When Trish Pecar retired from primary school teaching over ten years ago, she needed a new way to use her God-given skills to help others.
Trish knew how easy it is to become isolated after retirement, so she decided to attend an event at her local library that promoted different opportunities for volunteering. That’s where she first heard of Baptist World Aid, and how the organisation helps communities around the world emerge from poverty.
‘A volunteer coordinator from Baptist World Aid was at the library and told me she was looking for someone to read people’s handwriting,’ Trish recalls. ‘It sounded so interesting, and having taught children since the seventies, I knew it was something I could definitely do!’
So, in August 2012, Trish started volunteering with Baptist World Aid. She started checking the physical letters that supporters wrote to their Child Partners overseas, and then moved on to checking the letters that the children wrote back.
With her love of reading, grammar, and helping people, Trish’s role suited her perfectly. Over time, she also learned how to enter data into an online system, so when the pandemic struck a few years ago, she was able to keep assisting from her computer at home.
Volunteering has also pushed Trish out of her comfort zone, encouraging her to get out of the house and meet new people. ‘I feel like God has led me here,’ Trish said.
‘I might stuff two hundred envelopes then go home and think, “I did something useful today.” I like making a difference. I’ve made friendships with different volunteers, and I never leave here without a thank you.’
Continuing a Legacy of Faithfulness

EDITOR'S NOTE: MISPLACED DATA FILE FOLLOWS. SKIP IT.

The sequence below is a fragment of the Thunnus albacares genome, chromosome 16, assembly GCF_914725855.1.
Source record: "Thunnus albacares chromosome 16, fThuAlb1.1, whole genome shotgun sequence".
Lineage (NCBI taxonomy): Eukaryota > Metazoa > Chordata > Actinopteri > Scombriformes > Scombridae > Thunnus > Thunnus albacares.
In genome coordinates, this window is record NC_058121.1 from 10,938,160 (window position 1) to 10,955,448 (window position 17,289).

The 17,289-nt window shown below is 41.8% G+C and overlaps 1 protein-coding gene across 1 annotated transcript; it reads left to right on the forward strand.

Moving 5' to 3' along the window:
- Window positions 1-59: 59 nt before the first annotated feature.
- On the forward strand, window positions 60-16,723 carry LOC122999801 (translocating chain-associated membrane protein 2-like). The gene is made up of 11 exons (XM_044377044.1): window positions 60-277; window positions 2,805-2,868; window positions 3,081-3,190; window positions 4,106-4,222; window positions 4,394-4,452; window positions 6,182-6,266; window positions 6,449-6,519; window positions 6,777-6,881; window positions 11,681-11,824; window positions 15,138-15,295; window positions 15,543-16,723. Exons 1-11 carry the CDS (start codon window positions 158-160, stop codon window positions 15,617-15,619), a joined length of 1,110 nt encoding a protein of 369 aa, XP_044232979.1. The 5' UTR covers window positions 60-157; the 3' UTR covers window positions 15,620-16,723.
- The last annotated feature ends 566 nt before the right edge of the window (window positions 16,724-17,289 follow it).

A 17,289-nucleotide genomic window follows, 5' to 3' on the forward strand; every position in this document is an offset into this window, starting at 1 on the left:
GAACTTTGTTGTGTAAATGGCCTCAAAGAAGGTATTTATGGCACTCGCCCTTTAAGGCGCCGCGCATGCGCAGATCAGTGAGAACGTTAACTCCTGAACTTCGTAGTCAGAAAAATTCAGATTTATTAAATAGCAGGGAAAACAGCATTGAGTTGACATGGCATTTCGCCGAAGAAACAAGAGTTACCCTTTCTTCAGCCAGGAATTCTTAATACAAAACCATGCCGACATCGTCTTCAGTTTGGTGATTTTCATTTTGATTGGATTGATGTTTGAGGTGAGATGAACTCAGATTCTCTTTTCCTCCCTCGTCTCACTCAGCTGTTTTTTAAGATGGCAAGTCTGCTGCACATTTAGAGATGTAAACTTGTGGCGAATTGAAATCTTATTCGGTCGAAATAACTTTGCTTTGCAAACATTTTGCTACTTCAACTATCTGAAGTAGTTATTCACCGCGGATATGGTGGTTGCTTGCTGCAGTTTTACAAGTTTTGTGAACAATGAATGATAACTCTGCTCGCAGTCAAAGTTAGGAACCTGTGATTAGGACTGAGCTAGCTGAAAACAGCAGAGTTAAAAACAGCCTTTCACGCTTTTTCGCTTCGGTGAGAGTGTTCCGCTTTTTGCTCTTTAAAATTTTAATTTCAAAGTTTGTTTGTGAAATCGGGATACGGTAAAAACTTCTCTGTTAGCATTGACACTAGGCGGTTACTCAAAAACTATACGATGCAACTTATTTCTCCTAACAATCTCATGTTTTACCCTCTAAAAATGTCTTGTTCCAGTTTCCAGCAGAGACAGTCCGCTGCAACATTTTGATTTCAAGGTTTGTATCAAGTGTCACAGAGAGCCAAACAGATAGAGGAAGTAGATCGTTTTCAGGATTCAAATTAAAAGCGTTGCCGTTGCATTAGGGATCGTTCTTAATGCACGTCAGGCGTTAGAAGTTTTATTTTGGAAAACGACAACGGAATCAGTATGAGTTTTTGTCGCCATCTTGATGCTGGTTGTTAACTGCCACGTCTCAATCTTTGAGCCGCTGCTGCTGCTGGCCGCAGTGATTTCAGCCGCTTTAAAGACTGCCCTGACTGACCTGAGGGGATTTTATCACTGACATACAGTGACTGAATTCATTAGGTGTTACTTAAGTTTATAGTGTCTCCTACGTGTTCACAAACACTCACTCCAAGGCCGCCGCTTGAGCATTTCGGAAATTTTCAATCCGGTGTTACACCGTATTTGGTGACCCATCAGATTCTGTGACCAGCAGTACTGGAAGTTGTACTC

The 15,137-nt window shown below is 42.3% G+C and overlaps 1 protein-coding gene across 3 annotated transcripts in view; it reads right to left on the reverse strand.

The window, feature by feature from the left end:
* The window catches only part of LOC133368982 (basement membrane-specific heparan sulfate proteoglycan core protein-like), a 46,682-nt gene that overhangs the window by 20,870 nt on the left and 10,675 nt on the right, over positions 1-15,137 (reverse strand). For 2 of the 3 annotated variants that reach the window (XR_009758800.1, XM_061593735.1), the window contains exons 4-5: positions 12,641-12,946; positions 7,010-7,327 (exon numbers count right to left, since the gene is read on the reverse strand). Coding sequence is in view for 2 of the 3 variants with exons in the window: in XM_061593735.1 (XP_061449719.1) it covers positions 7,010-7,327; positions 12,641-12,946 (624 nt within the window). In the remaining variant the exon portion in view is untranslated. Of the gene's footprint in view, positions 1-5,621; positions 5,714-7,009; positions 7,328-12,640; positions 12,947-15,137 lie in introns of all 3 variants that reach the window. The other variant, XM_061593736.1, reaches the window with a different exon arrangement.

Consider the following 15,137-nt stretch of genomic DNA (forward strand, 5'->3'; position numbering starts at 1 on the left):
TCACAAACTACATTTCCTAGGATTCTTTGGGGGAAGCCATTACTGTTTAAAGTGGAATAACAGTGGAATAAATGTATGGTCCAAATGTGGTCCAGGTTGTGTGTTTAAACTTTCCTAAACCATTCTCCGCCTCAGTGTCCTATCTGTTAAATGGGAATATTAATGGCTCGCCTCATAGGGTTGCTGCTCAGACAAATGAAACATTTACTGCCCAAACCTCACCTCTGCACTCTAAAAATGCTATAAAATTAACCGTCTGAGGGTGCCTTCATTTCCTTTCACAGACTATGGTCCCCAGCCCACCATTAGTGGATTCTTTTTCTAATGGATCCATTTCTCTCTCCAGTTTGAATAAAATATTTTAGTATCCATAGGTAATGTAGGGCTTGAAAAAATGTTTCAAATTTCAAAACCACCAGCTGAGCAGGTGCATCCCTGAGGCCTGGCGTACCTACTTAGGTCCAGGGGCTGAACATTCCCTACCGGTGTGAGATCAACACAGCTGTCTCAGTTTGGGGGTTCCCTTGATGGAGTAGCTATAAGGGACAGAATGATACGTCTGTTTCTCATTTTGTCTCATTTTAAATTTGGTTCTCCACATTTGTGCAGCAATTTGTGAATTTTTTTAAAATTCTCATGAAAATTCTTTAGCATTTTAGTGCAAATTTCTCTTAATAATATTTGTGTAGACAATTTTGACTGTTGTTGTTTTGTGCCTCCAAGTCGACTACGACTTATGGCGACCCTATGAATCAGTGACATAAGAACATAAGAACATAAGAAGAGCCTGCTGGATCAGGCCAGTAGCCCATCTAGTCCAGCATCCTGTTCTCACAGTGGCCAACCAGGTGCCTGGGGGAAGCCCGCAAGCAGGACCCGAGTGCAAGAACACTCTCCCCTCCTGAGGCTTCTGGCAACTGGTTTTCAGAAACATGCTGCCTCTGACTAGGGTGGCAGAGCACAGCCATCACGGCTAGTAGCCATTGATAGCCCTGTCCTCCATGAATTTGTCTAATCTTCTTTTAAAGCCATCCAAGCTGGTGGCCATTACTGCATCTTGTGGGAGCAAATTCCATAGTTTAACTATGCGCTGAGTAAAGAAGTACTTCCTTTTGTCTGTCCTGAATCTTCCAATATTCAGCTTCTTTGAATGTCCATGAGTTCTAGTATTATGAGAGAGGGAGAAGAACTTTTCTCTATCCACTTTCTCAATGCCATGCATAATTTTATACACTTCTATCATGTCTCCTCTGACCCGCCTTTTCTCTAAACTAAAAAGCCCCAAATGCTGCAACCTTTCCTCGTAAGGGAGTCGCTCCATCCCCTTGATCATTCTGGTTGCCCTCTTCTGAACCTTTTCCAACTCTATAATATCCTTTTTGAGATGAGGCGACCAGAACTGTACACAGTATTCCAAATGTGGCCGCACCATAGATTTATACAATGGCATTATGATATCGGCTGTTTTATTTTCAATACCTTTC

Baptist World Aid is built on a long legacy of committed volunteers like Trish. Since the organisation started in 1959, faithful people have served in a wide range of roles—from designing artwork and updating supporter databases, to researching ethical fashion and checking letters from children overseas.
While the team has had its ups and downs—especially during COVID when it became difficult to volunteer—one thing that has stayed the same is the sense of fellowship and camaraderie.
This is what Ian Abbott, who’s been volunteering since 2014, loves about serving at Baptist World Aid. ‘Since I started, I’ve seen people from all situations volunteer: university students, people who need experience to enter the workplace, retirees,’ Ian said. ‘The good thing is you don’t get in a rut because there’s a variety of things to do.’
Ian previously worked in forest management before taking on a management role at the Baptist Union of Australia. During this time, he enjoyed taking part in Bible devotions led by visiting staff from Baptist World Aid. So, when Ian retired to spend more time with his wife and grandchildren, he decided to become a Baptist World Aid volunteer.
One of Ian’s favourite roles is helping the International Programs team, which works with our local Christian Partners to deliver community development programs. ‘My wife and I were already Baptist World Aid supporters before I volunteered, so it was great to learn about the programs we support overseas,’ Ian said.
‘To actually see the program sets out to help a community in a certain way, read the report on how it’s going, and see that the program is achieving more than what was intended, brings me satisfaction.’
Ian also loves knowing that the work he does is making a difference for communities in poverty—that he’s part of the body of Christ serving vulnerable people around the world. ‘It’s rewarding to do things for other people,’ Ian said. ‘Life’s not all about me, and there’s satisfaction in knowing your time is spent well.’
Baptist World Aid volunteers contribute their time and talents to help create a better world for all. Interested in becoming a volunteer at Baptist World Aid? Find out more here.